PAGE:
But after good wins over Bayer Leverkusen (twice) and Olympiakos Piraeus in European competition, United quickly fell to earth again with a bump in the Premier League.

Soon after winning 5-0 away to Leverkusen in November, they suffered successive home defeats to Everton and Newcastle, neither of whom had won at Old Trafford for many years.

The return leg against Bayern next Wednesday is more important to United's season, but Moyes said: "The only thing we are thinking about is the Newcastle game. We have to go up there and put on a good performance and get three points, trying to build a little bit of momentum towards the end of the season. We will go there and try to do that."

Ten points behind fourth-placed Arsenal with only six League games left, United seem certain to miss out on a Champions League place next season for the first time since 1995-96.

Moyes said defenders Chris Smalling and Jonny Evans were in contention for a place against Newcastle, although Ryan Giggs is doubtful after picking up an injury in the Bayern game
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High-flying Liverpool eye return to 'perch'

 One of Alex Ferguson's avowed aims during his long reign as Manchester United manager was, famously, "to knock Liverpool off their perch" as the most successful club side in England.

When he took over at Old Trafford in November 1986, Liverpool had won the title 16 times while United had won it on seven occasions, with the last of those successes coming in 1967.

By the time he retired at the end of last season, Manchester United had two more titles than Liverpool's 18 but in an almost ironic twist, as soon as Ferguson left the stage, Liverpool are poised to steal in and claim a first league crown since 1990.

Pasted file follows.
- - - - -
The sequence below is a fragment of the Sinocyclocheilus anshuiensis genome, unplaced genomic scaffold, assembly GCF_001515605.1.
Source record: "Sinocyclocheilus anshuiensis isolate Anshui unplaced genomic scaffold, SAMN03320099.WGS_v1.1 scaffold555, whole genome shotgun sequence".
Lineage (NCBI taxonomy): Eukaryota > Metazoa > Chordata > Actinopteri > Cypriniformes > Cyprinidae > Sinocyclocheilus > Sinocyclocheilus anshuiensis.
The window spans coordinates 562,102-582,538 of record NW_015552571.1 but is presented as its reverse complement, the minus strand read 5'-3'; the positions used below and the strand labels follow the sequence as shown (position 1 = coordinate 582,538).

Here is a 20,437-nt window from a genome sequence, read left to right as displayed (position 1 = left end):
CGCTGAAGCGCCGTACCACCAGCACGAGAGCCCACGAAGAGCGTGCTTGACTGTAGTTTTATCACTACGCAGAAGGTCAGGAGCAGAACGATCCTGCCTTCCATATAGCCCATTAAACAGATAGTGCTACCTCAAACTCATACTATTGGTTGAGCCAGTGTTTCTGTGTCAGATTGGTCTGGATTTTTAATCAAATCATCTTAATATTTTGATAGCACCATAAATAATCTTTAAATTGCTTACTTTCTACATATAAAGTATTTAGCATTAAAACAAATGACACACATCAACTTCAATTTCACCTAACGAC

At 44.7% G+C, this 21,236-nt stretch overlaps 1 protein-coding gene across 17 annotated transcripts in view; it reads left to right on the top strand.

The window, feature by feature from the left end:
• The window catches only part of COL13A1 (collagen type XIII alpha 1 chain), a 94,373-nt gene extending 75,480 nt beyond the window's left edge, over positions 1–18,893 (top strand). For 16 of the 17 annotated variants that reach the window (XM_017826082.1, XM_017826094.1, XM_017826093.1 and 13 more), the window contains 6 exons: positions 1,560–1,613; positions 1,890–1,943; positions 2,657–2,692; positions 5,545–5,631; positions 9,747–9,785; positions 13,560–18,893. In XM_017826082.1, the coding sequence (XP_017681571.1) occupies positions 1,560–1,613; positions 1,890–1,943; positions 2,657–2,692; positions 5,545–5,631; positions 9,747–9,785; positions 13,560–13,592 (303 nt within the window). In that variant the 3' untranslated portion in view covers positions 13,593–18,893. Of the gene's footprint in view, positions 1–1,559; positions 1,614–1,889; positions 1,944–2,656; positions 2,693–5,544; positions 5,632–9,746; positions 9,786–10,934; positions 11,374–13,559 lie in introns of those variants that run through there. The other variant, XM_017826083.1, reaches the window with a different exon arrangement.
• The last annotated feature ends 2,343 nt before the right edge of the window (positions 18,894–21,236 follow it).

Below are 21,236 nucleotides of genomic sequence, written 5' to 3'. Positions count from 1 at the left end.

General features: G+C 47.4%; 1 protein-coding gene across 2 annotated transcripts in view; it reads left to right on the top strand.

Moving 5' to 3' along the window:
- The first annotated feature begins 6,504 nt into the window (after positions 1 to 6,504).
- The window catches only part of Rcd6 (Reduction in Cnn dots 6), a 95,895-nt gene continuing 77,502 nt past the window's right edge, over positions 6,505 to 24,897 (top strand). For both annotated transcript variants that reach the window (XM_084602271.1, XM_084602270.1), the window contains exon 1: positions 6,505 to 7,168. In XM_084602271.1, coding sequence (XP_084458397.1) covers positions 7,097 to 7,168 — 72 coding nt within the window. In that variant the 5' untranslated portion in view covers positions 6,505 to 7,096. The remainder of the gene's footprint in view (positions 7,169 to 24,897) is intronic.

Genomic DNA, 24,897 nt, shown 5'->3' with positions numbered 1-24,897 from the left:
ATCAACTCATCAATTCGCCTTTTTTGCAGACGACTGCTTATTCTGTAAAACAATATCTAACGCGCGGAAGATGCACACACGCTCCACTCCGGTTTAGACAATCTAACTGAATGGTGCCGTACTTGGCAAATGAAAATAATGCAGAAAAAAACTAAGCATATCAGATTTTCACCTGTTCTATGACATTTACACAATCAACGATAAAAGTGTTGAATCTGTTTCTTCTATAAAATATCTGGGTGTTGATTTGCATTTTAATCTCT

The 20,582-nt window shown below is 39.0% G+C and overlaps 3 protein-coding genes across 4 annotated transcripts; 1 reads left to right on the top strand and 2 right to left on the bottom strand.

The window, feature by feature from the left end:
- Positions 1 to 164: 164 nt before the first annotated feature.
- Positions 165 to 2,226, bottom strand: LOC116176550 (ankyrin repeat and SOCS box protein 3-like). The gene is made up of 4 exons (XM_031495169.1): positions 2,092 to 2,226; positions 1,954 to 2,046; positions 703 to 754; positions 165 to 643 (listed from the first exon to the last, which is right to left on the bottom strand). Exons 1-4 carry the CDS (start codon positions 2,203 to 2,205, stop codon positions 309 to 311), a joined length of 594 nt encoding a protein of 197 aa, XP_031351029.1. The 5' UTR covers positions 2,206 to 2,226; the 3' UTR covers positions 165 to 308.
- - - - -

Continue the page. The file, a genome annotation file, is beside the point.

Their emphatic 4-0 demolition of Tottenham Hotspur on Sunday left the Anfield crowd singing "we're gonna win the league" with real belief, and Brendan Rodgers can take his team into the final six matches with their destiny firmly in their own hands.

The victory moved Liverpool to 71 points, two ahead of Chelsea, who have played the same number of matches, and four clear of a Manchester City side that have eight fixtures remaining.

Getting over the line will not be easy but if Liverpool can stretch their current eight-match winning streak to 14, including home games against Manchester City and Chelsea, they will end their 24-year wait for a 19th title.

Only one team has ever won 14 successive top flight matches - Arsenal in 2002 - which is perhaps why Rodgers, who has been playing down their chances all season, walked into his news conference following the Spurs match, and unprompted, said: "No, we can't!" before anyone had even asked him if they could.

Following Chelsea's shock 1-0 defeat against Crystal Palace on Saturday, manager Jose Mourinho said the Londoners were out of the title race and although their chances suffered a massive blow at Selhurst Park, they are still very much involved.

City also lost ground following a 1-1 draw at Arsenal, but like Liverpool, they remain the masters of their destiny.
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Carroll inflicts hammer blow on sorry Sunderland

England international Andy Carroll scored one goal and laid on another as West Ham United piled on the relegation woes for Sunderland with a 2-1 victory at the Stadium of Light on Monday.

The former Newcastle United striker enjoyed his return to his native North East after grabbing a trademark goal in the ninth minute, rising high at the far post to powerfully head in a left-wing corner.

Sunderland were unlucky not to be given a first-half penalty when visiting midfielder Kevin Nolan brushed the ball away with his elbow on the edge of the area.

Carroll then set up West Ham's second goal five minutes after the interval when he chested the ball down for Mohamed Diame and the Senegalese's deflected shot from 18 metres beat goalkeeper Vito Mannone.

Gus Poyet's Sunderland perked up with the introduction of Adam Johnson and the substitute gave them hope when he curled a delightful left-foot shot into the top corner of the net with 25 minutes to go.

West Ham, though, held on for a victory that left them 11th in the Premier League with 37 points and effectively banished all fears of relegation for Sam Allardyce's men.

Sunderland remained second from bottom on 25 points, four points from safety with eight matches left to play this season.

"Scoring against Sunderland is a special feeling but the three points for the team are more important," Carroll told Sky Sports television.

"All the lads are positive about staying up and I think we should be safe now."

Poyet was disappointed referee Howard Webb did not award the first-half penalty.